Notes:

[1] On the meaning of aṣl and its significance in Shaybānī’s al-Mabsūṭ, see the editor’s introduction to the book, -Shaybānī, al-Aṣl, ed. Mehmet Boynukalın (Qatar: Wizārat al-Awqāf wa’l-Shuʾūn al-Islamiyya, 2012), 43-46, and see also his detailed section on all hermeneutic principles found in ibid., 176-293.

[2] On the usages of the term aṣl, see Zuḥaylī, Uṣūl al-fiqh al-islāmī (Damascus: Dār al-Fikr, 1986), 1:16.

[3] Laknawī, al-Fawāʾid al-bahiyya fī tarājim al-ḥanafiyya, ed. Aḥmad al-Zuʿbī (Beirut: Dār al-Arqam ibn Abī al-Arqam, 1998), 376.

[4] It is reported that upon Abū Ḥanīfa’s death, three of his disciples led his circle, Zufar, Abū Yūsuf, and Shaybānī, respectively. See al-Kawtharī, Lamaḥāt al-naẓar fi sīrat al-imām zufar (Bierut: Dār al-Kutub al-ʿIlmiyya, 2004) 228.

[5] Ibn Abī al-ʿAwwām, Faḍāʾil Abū Ḥanīfa wa akhbāruh wa manāqibuh, ed. Laṭīf al-Raḥmān al-Bahrāʾijī al-Qāsimī (Mecca: al-Maktaba al-Imdādiyya, 2010) P 297.

[6] Ṣaymarī, Akhbār Abī Ḥanīfa  wa-aṣḥābih (Beirut: ʿAlam al-Kutub, 1985) 112-113.

[7] Kawtharī, Bulūgh al-Amānī fī Siyrat Muhammad ibn al-Ḥasan al-Shaybānī (Bierut: Dār al-Kutub al-ʿIlmiyya, 2004), 185-86

[8] In particular his two disciples: Zufar and Abū Yūsuf.

[9] Al-Ḥujaj al-kabīr, al-Ḥujaj al-ṣaghīr, and Shurūt qabūl al-akhbār.

[10] For instance, see 3:35.

[11] See, for instance, 3: 129, 134, 136, 165, 168 and 169.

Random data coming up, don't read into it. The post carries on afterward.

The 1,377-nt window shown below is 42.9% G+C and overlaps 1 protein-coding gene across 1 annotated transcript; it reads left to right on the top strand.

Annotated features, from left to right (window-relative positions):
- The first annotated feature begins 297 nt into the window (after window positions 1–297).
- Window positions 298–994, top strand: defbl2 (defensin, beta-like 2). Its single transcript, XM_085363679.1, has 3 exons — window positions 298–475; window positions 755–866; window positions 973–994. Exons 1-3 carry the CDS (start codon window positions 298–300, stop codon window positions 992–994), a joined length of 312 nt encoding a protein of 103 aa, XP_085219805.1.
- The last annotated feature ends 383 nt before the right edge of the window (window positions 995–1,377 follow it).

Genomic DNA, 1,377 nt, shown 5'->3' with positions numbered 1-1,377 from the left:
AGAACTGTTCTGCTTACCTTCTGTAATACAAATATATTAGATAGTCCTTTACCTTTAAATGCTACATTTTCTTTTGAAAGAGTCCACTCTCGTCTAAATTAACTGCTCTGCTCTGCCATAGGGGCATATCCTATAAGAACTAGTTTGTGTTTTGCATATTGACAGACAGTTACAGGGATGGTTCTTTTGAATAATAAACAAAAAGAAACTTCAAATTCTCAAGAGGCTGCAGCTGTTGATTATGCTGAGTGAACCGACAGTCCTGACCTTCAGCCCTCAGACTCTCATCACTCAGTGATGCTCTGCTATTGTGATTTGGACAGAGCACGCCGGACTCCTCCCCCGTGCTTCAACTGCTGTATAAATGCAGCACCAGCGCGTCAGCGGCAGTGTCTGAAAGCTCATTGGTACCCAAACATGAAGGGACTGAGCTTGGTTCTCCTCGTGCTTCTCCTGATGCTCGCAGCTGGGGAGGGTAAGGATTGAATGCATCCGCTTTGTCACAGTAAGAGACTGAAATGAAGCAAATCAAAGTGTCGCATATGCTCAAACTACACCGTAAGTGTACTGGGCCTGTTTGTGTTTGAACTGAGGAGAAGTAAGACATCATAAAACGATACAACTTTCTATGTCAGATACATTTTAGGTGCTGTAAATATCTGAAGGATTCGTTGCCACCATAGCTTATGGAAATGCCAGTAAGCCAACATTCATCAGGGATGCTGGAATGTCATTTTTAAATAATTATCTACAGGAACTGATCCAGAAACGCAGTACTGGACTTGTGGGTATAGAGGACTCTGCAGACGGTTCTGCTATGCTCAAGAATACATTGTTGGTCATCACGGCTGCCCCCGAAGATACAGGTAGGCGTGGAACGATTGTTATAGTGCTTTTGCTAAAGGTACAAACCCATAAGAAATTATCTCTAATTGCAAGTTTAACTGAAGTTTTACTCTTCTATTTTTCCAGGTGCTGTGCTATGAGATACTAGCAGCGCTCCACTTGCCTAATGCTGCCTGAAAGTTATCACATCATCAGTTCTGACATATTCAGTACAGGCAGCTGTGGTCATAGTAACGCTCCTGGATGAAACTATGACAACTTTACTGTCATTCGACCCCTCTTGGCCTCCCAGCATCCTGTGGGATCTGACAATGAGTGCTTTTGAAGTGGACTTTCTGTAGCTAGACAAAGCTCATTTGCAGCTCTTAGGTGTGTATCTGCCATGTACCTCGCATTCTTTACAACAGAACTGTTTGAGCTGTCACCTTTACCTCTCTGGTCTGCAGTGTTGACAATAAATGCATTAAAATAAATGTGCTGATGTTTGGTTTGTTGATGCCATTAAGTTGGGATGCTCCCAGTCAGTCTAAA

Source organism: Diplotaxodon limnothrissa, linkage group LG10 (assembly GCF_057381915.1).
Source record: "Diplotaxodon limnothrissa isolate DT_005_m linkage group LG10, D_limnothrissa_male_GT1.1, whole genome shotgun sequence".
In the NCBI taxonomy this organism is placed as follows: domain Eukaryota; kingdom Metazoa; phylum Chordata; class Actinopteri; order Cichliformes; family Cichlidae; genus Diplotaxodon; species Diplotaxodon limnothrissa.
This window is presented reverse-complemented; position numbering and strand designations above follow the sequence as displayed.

[12] See, for instance, Jaṣṣāṣ, Sharḥ Mukhtaṣar al-Ṭaḥāwī, ed. ʿIṣmat Allāh ʿInāyat Allāh Muḥammad (Beirut: Dār al-Bashāʾir al-Islamiyya, 2010), 1/436-37.

[13] See Dabūsī, Taʾsīs al-naẓar, ed. Muṣtafā Muḥammad al-Qabbānī al-Dimashqī (Bierut: Dār Ibn Zaydūn, n.d.), 156-57.

[14] Abū Khāzim is also the teacher of Abū al-Ḥasan al-Karkhī who represents a different method in reading ḥadīth based on the Qur’ān and well-known sunna (sunna mashhūra). For more details on his method see ʿAlāʾ al-Dīn al-Bukhārī, Kashf al-asrār, ed. Muhammad al-Muʿtaṣim bi’llah al-Baghdādī (Beirut: Dār al-Kitāb al-ʿArabī, 3rd ed., 1997), 2:707

[15] See Maḥfūẓ Aḥmad, al-Fawāʾid al-muntaqā min amālī imām al-ʿasr Muhammad Anwar Shāh al-Kashmīrī (Amman: Dār al-Fatḥ, 2019), 97.

[16] The contemporary Ḥanafī scholar Muhammad Zāhid al-Kawtharī (d. 1371/1951) depicted Ṭaḥāwī’s method as the method of al-aṣl al-jāmiʿ (the universal canon). See Kawtharī, al-Ḥāwī fī sīrat al-imām Abī Jaʿfar Al-Ṭaḥāwī (Beirut: Dār al-Kutub al-ʿIlmiyya, 2004), 249.

[17] On his method, see the brief description in ibid. 248-49.

[18] See my review of Khadiga Musa’s A Critical Edition of ʿUmdat al-Nāẓir ʿalā al-Ashbāh wal-Naẓāʾir (Sheffield, UK: Equinox, 2018), as well as my review, available at: https://readingreligion.org/books/critical-edition-umdat-al-n%C4%81zir-al%C4%81-al-ashb%C4%81h-wal-naz%C4%81-ir. For more details on the evolution and historical development of Islamic legal maxims, see Necmettin Kizilkaya, Legal Maxims in Islamic Law: Concept, History and Application of Axioms of Juristic Accumulation (Leiden, Boston: Brill, 2021).